CHINA / National

New watchdog to fight academic fraud
By Wu Chong (China Daily)
Updated: 2006-07-10 06:45

In a drive to curb academic corruption and fraud, an independent watchdog will be created to scrutinize the use of funds for research.

The Ministry of Science and Technology said the new organization will supervise the financial integrity and efficiency of State-level science programmes.

"The watchdog may hire independent auditing companies to give an objective assessment on the use of money," said Shang Yong, vice-minister of science and technology.

Along with the new organization, updated regulations for research funds' management are being drafted, and a third-party evaluation system for research performance will also be introduced.

"All these measures are expected to come into force this year," said Shang.

And they are only some of the reforms the government is initiating to improve its surveillance of scientific activities, as part of the effort to turn China into an innovation-driven nation.

A new mechanism to standardize research work is to be introduced and will include two databases.

One will be a broad experts database, from which different combinations of scientists will be selected for consulting panels to examine and appraise national projects.

While the other will take stock of all science projects, to avoid the repetition of research.

Before announcing these innovations, the ministry had already shown its determination to renovate the country's controversial research system, following criticism of redundant projects and public resources being wasted.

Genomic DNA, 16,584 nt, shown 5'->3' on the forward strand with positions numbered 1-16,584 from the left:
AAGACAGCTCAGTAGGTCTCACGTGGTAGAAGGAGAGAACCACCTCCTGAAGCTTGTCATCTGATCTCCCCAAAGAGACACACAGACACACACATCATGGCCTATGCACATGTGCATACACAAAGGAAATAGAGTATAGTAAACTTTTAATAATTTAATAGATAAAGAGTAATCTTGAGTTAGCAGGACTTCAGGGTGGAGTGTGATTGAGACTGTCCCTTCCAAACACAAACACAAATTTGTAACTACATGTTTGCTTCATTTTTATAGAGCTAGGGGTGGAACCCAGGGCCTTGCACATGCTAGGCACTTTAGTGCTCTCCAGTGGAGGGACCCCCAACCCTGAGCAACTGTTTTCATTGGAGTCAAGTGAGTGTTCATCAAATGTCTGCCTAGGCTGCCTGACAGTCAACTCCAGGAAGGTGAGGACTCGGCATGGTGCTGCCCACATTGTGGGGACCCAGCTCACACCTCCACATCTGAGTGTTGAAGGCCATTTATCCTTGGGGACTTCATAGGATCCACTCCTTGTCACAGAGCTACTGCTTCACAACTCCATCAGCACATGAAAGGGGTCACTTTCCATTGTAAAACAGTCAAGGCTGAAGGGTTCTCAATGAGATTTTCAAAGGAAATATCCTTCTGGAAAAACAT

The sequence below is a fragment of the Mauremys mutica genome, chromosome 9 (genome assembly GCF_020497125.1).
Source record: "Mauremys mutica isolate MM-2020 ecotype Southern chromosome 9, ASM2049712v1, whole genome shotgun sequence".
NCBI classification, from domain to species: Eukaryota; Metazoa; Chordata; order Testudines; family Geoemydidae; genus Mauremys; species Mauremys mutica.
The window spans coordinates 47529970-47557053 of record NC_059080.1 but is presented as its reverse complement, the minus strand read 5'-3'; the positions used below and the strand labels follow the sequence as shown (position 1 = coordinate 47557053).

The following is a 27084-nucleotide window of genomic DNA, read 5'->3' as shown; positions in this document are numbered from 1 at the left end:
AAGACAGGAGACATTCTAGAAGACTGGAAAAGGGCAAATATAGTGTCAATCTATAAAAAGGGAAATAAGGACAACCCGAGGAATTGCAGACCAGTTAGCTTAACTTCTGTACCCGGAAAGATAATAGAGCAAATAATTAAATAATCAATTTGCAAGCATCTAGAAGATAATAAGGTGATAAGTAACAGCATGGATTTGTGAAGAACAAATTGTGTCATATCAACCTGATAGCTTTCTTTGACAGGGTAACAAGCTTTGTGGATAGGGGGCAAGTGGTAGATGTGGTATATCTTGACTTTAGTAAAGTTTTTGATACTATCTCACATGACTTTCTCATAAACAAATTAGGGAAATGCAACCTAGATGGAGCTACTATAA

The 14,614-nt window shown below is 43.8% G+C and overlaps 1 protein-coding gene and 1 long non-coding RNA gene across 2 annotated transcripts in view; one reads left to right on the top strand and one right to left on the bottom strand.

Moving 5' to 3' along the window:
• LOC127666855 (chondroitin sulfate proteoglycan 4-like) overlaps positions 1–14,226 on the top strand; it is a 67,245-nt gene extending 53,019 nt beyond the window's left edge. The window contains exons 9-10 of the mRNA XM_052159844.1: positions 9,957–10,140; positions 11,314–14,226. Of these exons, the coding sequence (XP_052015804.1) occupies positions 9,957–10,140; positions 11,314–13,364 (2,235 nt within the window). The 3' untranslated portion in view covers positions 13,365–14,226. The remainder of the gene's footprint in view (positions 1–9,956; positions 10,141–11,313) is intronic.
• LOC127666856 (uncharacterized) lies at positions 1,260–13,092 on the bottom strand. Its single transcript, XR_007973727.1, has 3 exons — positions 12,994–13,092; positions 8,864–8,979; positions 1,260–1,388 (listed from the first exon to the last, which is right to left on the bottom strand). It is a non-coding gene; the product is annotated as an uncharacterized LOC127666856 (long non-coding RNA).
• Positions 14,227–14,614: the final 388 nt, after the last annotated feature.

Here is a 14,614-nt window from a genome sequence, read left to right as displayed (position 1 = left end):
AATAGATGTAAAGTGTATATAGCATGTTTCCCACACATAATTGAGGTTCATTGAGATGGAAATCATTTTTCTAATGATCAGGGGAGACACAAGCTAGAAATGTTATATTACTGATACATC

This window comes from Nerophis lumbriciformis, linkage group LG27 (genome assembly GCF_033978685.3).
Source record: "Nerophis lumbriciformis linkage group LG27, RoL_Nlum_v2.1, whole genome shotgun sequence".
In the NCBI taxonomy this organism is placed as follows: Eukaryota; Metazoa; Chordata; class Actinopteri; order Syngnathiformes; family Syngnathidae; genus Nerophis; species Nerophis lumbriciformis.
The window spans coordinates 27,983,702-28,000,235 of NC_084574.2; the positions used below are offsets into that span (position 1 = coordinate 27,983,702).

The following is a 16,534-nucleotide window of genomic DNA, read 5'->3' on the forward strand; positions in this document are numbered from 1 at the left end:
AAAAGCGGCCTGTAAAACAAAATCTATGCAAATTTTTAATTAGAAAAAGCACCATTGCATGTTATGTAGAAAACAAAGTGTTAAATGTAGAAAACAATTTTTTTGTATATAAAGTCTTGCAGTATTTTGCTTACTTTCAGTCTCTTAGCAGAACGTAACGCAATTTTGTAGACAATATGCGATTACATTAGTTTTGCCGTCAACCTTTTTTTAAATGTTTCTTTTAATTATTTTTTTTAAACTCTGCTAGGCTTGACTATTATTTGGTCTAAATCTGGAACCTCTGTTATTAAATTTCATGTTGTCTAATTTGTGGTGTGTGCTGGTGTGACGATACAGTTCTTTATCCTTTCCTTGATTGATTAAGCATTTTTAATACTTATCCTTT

Earlier this month, Minister of Science and Technology Xu Guanhua said in a report to China's top advisory body, the Chinese People's Political Consultative Conference (CPPCC), that scientists or research institutes that lose credibility would be warned, and their misdeeds made public.

Xu stressed that scientific fraud and misconduct has done great harm to China's scientific progress, and therefore assessment of scientific work should be "authoritative and strict."

His speech followed a series of high-profile academic scandals.

A professor at Tsinghua University was removed from his post in March for faking his academic achievements and work experience.

In late April, a professor at Shanghai Tongji University was fired after the veracity of his academic record was questioned.

And in May, a scientist was sacked from Shanghai Jiaotong University for faking the invention of a home-grown digital computer chip in a State-funded project.